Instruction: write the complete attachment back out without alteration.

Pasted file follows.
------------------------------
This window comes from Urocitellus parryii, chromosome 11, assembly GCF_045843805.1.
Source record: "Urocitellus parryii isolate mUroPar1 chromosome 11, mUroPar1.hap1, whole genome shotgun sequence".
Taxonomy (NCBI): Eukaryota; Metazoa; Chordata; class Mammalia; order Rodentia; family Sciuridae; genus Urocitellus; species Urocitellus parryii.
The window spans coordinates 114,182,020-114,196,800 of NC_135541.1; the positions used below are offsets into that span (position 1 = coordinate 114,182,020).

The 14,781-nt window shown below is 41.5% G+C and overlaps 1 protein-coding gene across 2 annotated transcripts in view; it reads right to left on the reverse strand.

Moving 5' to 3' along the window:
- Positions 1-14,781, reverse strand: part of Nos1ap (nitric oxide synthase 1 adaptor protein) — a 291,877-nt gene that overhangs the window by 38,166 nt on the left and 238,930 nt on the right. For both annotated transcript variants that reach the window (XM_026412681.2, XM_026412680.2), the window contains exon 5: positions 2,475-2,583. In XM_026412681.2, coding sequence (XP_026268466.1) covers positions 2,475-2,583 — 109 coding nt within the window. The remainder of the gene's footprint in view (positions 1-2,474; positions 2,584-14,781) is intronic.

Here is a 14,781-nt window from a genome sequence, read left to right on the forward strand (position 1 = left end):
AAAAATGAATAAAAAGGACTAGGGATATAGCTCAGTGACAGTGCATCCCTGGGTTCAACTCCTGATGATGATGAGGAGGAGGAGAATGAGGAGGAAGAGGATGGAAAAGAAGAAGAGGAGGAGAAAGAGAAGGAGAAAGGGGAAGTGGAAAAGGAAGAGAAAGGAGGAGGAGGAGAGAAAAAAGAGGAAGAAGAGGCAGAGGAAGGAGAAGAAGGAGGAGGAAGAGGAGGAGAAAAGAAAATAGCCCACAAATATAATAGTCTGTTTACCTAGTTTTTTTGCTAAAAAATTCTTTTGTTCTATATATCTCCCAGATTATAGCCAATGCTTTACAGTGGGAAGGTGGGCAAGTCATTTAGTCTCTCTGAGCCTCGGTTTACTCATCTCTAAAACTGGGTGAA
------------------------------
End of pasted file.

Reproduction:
This window comes from Urocitellus parryii, chromosome 11, assembly GCF_045843805.1.
Source record: "Urocitellus parryii isolate mUroPar1 chromosome 11, mUroPar1.hap1, whole genome shotgun sequence".
Taxonomy (NCBI): Eukaryota; Metazoa; Chordata; class Mammalia; order Rodentia; family Sciuridae; genus Urocitellus; species Urocitellus parryii.
The window spans coordinates 114,182,020-114,196,800 of NC_135541.1; the positions used below are offsets into that span (position 1 = coordinate 114,182,020).

The 14,781-nt window shown below is 41.5% G+C and overlaps 1 protein-coding gene across 2 annotated transcripts in view; it reads right to left on the reverse strand.

Moving 5' to 3' along the window:
- Positions 1-14,781, reverse strand: part of Nos1ap (nitric oxide synthase 1 adaptor protein) — a 291,877-nt gene that overhangs the window by 38,166 nt on the left and 238,930 nt on the right. For both annotated transcript variants that reach the window (XM_026412681.2, XM_026412680.2), the window contains exon 5: positions 2,475-2,583. In XM_026412681.2, coding sequence (XP_026268466.1) covers positions 2,475-2,583 — 109 coding nt within the window. The remainder of the gene's footprint in view (positions 1-2,474; positions 2,584-14,781) is intronic.

Here is a 14,781-nt window from a genome sequence, read left to right on the forward strand (position 1 = left end):
AAAAATGAATAAAAAGGACTAGGGATATAGCTCAGTGACAGTGCATCCCTGGGTTCAACTCCTGATGATGATGAGGAGGAGGAGAATGAGGAGGAAGAGGATGGAAAAGAAGAAGAGGAGGAGAAAGAGAAGGAGAAAGGGGAAGTGGAAAAGGAAGAGAAAGGAGGAGGAGGAGAGAAAAAAGAGGAAGAAGAGGCAGAGGAAGGAGAAGAAGGAGGAGGAAGAGGAGGAGAAAAGAAAATAGCCCACAAATATAATAGTCTGTTTACCTAGTTTTTTTGCTAAAAAATTCTTTTGTTCTATATATCTCCCAGATTATAGCCAATGCTTTACAGTGGGAAGGTGGGCAAGTCATTTAGTCTCTCTGAGCCTCGGTTTACTCATCTCTAAAACTGGGTGAA